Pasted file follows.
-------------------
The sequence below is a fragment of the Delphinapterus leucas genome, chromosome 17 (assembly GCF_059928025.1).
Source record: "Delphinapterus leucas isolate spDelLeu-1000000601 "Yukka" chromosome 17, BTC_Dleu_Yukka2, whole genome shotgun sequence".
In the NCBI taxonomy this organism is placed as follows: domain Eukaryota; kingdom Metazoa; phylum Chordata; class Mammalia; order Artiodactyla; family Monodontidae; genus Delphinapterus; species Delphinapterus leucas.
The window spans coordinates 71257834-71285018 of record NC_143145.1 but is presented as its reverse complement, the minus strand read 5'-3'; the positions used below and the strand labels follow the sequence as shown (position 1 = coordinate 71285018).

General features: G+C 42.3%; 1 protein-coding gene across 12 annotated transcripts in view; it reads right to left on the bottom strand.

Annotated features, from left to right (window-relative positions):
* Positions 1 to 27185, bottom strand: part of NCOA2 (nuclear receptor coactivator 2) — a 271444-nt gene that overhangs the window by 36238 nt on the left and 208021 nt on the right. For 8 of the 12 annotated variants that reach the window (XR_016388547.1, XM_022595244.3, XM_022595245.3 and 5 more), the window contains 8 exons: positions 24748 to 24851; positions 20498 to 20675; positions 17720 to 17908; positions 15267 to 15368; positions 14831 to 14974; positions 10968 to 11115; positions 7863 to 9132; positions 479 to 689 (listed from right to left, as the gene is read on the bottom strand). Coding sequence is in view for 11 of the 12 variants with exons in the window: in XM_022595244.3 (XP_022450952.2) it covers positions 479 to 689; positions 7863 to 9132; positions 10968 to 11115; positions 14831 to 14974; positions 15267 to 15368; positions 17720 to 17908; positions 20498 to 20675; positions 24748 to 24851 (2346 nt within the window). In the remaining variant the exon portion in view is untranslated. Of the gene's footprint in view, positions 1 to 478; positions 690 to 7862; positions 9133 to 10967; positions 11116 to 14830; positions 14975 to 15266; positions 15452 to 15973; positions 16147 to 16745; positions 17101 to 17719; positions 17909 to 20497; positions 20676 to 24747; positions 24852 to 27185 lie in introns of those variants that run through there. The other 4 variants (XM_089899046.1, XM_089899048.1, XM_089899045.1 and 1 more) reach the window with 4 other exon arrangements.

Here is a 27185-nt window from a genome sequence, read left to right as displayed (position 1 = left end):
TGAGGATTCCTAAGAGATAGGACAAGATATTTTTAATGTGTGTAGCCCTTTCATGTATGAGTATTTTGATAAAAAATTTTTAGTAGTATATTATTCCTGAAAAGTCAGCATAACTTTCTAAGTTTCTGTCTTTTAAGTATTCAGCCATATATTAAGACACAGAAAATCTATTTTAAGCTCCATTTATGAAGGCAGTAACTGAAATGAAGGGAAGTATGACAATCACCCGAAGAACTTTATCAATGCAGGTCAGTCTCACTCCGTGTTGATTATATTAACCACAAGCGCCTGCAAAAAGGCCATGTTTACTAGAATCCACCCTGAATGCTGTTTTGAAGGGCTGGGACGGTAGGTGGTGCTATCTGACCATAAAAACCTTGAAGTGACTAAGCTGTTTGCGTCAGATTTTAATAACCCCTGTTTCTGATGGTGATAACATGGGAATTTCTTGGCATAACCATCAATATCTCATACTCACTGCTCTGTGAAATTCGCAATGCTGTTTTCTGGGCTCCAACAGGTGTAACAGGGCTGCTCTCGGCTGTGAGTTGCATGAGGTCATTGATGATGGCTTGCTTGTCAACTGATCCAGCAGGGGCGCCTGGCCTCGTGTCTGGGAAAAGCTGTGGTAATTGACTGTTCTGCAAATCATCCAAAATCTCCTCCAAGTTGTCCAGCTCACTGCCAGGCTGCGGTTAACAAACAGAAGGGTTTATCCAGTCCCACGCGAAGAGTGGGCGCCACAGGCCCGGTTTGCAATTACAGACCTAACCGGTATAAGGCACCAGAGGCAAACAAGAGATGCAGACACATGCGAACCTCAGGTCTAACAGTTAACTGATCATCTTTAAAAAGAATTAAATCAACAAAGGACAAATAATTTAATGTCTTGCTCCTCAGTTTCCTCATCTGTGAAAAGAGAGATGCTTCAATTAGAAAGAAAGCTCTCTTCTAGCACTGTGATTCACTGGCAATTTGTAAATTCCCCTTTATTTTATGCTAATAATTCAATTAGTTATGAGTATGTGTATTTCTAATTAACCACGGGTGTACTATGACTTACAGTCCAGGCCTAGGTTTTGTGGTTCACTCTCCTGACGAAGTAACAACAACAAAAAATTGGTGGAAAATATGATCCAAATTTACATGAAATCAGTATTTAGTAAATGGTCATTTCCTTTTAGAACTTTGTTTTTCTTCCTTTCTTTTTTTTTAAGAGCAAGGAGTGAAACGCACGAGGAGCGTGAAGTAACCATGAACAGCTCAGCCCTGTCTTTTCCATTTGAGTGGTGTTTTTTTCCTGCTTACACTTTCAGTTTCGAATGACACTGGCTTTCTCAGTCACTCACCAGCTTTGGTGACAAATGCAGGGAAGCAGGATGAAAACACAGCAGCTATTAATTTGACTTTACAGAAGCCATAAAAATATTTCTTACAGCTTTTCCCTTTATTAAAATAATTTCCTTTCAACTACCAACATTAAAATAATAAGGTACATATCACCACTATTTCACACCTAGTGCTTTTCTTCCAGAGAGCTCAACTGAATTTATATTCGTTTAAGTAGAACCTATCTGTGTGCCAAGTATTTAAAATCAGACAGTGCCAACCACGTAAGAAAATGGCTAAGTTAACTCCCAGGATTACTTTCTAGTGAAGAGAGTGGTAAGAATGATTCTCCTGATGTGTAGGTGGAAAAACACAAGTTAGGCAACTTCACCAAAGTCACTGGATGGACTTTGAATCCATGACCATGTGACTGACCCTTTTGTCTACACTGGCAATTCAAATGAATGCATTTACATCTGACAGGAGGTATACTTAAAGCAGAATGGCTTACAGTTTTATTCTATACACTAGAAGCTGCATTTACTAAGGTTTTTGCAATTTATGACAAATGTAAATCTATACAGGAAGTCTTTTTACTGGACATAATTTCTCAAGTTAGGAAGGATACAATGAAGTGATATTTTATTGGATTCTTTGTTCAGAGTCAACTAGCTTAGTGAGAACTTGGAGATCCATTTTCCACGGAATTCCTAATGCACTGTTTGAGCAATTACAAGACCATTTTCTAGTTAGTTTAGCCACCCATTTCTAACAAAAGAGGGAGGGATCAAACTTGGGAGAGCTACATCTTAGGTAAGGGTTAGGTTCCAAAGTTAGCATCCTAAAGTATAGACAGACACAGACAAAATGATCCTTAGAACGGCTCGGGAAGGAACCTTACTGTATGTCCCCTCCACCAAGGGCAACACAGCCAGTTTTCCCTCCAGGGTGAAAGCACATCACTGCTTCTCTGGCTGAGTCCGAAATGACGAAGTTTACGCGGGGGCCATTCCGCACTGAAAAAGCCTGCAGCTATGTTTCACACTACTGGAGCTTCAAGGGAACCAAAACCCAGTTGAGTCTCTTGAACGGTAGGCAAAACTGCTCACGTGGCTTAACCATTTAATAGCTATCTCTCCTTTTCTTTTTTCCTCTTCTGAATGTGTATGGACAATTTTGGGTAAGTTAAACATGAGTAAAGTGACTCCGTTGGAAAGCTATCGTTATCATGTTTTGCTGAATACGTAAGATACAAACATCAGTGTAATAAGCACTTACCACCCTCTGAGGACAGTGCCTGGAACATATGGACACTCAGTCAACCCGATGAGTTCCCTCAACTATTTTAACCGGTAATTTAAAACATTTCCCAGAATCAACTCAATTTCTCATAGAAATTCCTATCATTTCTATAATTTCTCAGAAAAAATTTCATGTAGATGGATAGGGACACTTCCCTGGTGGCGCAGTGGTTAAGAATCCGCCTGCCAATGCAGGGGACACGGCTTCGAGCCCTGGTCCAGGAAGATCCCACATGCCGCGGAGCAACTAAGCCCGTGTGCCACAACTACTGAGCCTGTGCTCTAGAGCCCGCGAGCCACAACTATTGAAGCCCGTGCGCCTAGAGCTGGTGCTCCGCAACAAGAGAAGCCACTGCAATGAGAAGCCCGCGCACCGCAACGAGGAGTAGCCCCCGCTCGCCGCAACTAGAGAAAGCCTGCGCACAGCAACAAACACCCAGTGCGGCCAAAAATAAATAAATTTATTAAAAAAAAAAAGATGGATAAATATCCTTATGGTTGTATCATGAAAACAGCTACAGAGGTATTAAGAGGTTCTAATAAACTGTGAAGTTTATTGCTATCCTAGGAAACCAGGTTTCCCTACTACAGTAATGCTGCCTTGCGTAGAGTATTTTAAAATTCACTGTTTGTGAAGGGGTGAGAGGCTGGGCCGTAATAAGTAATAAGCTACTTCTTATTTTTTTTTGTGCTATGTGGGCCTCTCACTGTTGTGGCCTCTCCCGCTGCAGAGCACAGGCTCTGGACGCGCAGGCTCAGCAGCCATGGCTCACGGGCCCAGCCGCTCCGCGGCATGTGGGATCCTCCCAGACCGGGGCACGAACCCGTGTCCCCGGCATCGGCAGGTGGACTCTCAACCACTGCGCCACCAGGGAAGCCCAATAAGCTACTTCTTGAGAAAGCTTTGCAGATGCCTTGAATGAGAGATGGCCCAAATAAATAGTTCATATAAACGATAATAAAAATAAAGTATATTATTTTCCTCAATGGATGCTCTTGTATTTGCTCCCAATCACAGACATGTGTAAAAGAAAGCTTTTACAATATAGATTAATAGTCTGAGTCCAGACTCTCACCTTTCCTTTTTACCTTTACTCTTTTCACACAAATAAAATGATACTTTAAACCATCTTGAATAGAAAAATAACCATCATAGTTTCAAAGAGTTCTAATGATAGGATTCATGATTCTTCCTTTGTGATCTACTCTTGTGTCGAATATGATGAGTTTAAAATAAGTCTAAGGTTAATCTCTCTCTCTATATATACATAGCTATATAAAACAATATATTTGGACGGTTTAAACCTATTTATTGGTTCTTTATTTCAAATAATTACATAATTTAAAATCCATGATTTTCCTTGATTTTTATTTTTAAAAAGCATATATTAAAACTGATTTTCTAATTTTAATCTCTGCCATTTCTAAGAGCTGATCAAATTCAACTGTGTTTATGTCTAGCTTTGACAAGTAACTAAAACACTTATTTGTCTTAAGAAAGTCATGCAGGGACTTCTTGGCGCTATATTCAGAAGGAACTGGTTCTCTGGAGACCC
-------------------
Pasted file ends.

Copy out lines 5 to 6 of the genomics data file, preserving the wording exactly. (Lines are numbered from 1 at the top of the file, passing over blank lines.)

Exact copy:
General features: G+C 42.3%; 1 protein-coding gene across 12 annotated transcripts in view; it reads right to left on the bottom strand.

Annotated features, from left to right (window-relative positions):